22 June 2005
The Belgian press was left reeling by the loss of Justine Henin-Hardenne at Wimbledon, but train safety and credit card fraud also made headlines.
Henin-Hardenne makes shock Wimbledon exit
Justine Henin-Hardenne made a shock exit from Wimbledon on Tuesday, losing in straight sets in her first round match to the Greek Eleni Daniilidou 6-7 (8-10), 6-2, 5-7. Expectations were high given the fact Henin-Hardenne won the French Open a little over two weeks ago. "You can't win everything," Henin-Hardenne said after her defeat. And with a photo showing an obviously deflated Henin-Hardenne, 'La Dernière Heure' pointed out that Tuesday's match was the first time the 7th seed had played on grass since her semi-final loss in London in 2003. Struggling to find her rhythm, Henin-Hardenne eventually went down after two hours and 28 minutes on court. Henin-Hardenne pointed to problems with her preparation after the French Open and a hamstring injury as explanations for her defeat.
More trains running red lights
Despite the strict safety measures taken after the Pécrot rail disaster, more trains are running red lights. In the first quarter of this year, there were 21 incidents compared with 18 in the same period in 2004, which was already considered a bad year. A collision was only narrowly avoided in a couple of incidents this year, 'Het Nieuwsblad' reported. The Pécrot accident on 27 March 2001 left eight people dead and 12 others injured after a train ran a red light and collided with a passenger train.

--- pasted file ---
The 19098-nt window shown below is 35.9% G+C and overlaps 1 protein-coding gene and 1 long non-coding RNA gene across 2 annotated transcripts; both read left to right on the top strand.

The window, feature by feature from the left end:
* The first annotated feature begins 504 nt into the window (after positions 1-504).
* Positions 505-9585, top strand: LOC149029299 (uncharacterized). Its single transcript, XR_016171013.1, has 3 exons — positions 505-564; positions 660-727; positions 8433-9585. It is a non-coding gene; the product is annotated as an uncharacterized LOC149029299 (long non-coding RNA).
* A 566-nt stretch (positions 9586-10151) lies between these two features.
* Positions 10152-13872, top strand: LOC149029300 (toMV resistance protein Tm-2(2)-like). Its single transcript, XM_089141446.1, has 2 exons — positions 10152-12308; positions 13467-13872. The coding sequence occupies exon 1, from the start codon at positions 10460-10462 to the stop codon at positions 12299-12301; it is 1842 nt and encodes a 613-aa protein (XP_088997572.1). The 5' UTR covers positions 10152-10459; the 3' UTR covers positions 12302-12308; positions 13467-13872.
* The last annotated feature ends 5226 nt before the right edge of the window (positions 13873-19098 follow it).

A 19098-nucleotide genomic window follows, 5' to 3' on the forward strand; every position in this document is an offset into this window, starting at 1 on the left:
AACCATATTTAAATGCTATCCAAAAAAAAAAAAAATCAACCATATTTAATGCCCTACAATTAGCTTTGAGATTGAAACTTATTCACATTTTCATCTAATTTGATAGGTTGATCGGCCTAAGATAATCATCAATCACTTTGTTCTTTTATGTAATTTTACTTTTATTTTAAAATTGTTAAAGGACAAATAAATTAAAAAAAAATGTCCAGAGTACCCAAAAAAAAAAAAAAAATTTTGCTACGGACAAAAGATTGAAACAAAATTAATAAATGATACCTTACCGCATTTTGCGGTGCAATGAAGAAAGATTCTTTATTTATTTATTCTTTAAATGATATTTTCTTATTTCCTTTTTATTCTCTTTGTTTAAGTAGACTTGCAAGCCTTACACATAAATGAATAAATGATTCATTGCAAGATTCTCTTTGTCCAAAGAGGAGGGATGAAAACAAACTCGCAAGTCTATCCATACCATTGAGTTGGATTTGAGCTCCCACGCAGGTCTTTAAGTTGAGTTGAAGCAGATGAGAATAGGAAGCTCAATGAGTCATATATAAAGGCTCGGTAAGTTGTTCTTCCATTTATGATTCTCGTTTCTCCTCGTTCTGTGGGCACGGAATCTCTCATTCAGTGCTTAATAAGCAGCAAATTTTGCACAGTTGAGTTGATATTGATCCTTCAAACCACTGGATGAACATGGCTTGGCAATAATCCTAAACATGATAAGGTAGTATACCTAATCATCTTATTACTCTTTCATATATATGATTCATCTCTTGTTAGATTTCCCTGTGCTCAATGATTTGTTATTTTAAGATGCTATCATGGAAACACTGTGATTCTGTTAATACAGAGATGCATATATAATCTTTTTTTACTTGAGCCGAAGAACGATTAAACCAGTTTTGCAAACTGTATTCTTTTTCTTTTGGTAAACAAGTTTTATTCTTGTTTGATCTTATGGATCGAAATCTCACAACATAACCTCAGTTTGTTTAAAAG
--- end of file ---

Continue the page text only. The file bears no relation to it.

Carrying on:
16,000 new credit cards in fraud scam
Almost 16,000 Belgian residents will need to get a new credit card from the Bank Card Company (BCC) after a recent fraud scandal in the US. Initially, just 3,800 cards were to be replaced, but the latest figure of 15,825 is the final figure, 'Het Gazet van Antwerpen' reported. The cards are potentially at threat from fraud after the data of 40 million cards in the US was recently breached. No fraudulent transactions with the Belgian cards have been reported, but they will be replaced out of precaution.
Government falls asleep
The federal government has fallen asleep judging on the number of legislative proposals the Cabinet has lodged with the Belgian Parliament in the past year. The number of legislative proposals lodged with parliament fell by almost 50 percent compared with 2003-04, 'De Standaard' reported. That is the lowest figure in a decade. The number of legislative proposals passed by parliament fell by 40 percent, making that the lowest figure in 10 years also.
[Copyright Expatica News 2005]
Subject: Belgian news